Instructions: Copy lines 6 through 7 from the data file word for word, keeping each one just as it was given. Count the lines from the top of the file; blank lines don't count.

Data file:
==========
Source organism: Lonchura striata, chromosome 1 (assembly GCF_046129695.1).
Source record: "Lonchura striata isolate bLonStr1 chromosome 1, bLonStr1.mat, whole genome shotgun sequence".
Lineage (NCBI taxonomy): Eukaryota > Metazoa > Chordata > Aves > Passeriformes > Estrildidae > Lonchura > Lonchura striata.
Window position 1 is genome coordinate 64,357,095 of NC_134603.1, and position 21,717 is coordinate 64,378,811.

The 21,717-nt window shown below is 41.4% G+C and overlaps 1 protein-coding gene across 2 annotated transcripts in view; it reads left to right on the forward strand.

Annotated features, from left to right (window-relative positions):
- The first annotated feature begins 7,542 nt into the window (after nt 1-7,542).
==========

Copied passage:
Annotated features, from left to right (window-relative positions):
- The first annotated feature begins 7,542 nt into the window (after nt 1-7,542).